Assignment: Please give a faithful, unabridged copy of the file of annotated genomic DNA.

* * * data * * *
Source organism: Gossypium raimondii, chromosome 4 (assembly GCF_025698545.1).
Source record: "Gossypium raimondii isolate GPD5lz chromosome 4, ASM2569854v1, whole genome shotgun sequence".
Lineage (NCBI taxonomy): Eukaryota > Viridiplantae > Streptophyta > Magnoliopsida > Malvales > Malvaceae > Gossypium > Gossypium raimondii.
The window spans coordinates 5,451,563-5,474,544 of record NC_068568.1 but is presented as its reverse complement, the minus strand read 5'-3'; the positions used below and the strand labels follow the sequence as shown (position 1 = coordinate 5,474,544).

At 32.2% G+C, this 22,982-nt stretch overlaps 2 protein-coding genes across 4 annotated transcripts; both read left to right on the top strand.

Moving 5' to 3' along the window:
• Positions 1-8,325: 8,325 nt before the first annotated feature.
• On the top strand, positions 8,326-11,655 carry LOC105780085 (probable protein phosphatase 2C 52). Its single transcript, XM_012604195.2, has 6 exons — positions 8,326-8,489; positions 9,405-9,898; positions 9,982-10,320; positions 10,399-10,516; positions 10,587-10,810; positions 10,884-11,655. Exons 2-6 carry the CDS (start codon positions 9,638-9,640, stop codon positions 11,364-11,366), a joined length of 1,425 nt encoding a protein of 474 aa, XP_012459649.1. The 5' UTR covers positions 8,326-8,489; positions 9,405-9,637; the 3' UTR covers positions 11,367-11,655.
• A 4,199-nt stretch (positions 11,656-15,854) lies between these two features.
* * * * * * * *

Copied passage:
Source organism: Gossypium raimondii, chromosome 4 (assembly GCF_025698545.1).
Source record: "Gossypium raimondii isolate GPD5lz chromosome 4, ASM2569854v1, whole genome shotgun sequence".
Lineage (NCBI taxonomy): Eukaryota > Viridiplantae > Streptophyta > Magnoliopsida > Malvales > Malvaceae > Gossypium > Gossypium raimondii.
The window spans coordinates 5,451,563-5,474,544 of record NC_068568.1 but is presented as its reverse complement, the minus strand read 5'-3'; the positions used below and the strand labels follow the sequence as shown (position 1 = coordinate 5,474,544).

At 32.2% G+C, this 22,982-nt stretch overlaps 2 protein-coding genes across 4 annotated transcripts; both read left to right on the top strand.

Moving 5' to 3' along the window:
• Positions 1-8,325: 8,325 nt before the first annotated feature.
• On the top strand, positions 8,326-11,655 carry LOC105780085 (probable protein phosphatase 2C 52). Its single transcript, XM_012604195.2, has 6 exons — positions 8,326-8,489; positions 9,405-9,898; positions 9,982-10,320; positions 10,399-10,516; positions 10,587-10,810; positions 10,884-11,655. Exons 2-6 carry the CDS (start codon positions 9,638-9,640, stop codon positions 11,364-11,366), a joined length of 1,425 nt encoding a protein of 474 aa, XP_012459649.1. The 5' UTR covers positions 8,326-8,489; positions 9,405-9,637; the 3' UTR covers positions 11,367-11,655.
• A 4,199-nt stretch (positions 11,656-15,854) lies between these two features.